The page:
And then they will have to come back on newer terms and conditions which may not be as favourable to them as before. They will have to get used to the new regime, which will be lower returns with the attached risk. The purity of product structure will make our future products less attractive than the current products, as we will be bundling the risk and the return together. All along, the returns were passed on and risk was absorbed by the AMC.
Will the changes translate into some products getting disbanded?
We probably have an extended range of products. They were created to cater to the niche requirement of the customers rather than the mass requirement of the customers. Now, as the focus shifts back to mass rather than the niche, the products would disappear.
We have a liquid fund and a liquid plus fund. But do we really require all the plans? We were rolling out FMPs for 1 month, 3 months and 6 months every other day. We won’t be doing that again.
In FMPs, we were providing customers with an exit option. Going forward that may not remain. The FMP is a close-ended fund so you come here with a lock-in premise. I cannot allow premature withdrawals. So a lot of the impurities that have got into the system will clear out.
How has this entire crisis changed the perception of your fund house towards investors?
We were dealing with corporate treasury giving them the best of service, the best of returns and taking all the risk on our own account. And when the crisis came, they walked away.
On the other hand, we have retail investors who lost 50 per cent of their money in the equity crash and are still giving us money. Somewhere the industry focus would shift from AUM gathering to getting quality investors in.
So there will be a change in the business model?
It would have to change. Till now we were using the third party network to reach our customers and we were garnering larger AUM with a select set of customers and using that as income to fund the retail model.
Our strategy was pull based where we thought our transparency, disclosure and professional expertise would pull money in the fund. And on this front we have succeeded reasonably, but not up to the scale that we would have liked to. The penetration of the mutual fund industry, compared to the insurance industry, which came later, is very low. Moreover our ability to retain the customers for a long period of time is quite pathetic.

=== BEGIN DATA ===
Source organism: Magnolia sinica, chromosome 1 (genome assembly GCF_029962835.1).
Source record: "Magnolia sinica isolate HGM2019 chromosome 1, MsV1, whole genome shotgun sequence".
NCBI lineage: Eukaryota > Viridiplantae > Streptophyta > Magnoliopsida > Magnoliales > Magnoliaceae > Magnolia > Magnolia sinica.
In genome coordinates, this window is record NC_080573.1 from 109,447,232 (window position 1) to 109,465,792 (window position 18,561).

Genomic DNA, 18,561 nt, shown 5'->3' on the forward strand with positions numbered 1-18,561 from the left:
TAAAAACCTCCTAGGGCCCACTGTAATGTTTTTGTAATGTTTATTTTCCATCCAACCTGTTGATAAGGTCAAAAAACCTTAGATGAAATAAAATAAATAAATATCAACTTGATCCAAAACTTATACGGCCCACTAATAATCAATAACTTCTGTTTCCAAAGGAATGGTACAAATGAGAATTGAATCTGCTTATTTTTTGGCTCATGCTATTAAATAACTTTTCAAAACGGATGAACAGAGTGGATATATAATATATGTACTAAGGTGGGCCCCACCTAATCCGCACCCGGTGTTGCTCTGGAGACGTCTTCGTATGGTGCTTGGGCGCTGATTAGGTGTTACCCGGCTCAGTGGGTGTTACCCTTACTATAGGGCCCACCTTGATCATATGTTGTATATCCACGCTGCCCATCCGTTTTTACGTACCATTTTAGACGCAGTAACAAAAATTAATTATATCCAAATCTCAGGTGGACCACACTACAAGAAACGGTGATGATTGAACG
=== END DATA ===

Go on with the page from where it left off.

Has thinking started at the owners’ level that this is not the business worth doing?
Definitely. Most AMCs have got huge support from their sponsor, that’s why they are surviving today. Whether the support came in the form of losses to be absorbed by the AMC or whether the support came in the form of investments in liquid or mutual funds. But without the support of the sponsors no one would have survived.
The sponsors put money at 9 per cent or 10 per cent of return when their own cost of borrowing was 15 or 16 per cent. And now they are realising that this business does not make sense. They would rather run a business that is profitable than one which is going to get valued on percentage of AUM.
Were other mutual funds hit by the external crisis or was it the result of extreme internal indiscipline?
To be fair, barring one or two mutual funds where the credit side of the portfolio is debatable, all the mutual funds have shown an exemplary track record and credit worthiness. Most have not erred on the maturity side also. It is not that in our liquid fund we have got a 10-year maturity vis-à-vis say one-day liability. However, when the crisis came the difference was sponsor support.
What has happened with fund houses like Lotus and Mirae Asset?
In the case of Mirae Asset, the sponsor was not willing to absorb the loss. In Lotus’ case, probably the same thing happened. Since they were not willing to take the loss or provide liquidity, they had no option but to sell out. All mutual funds today are surviving and prospering based on sponsors’ support.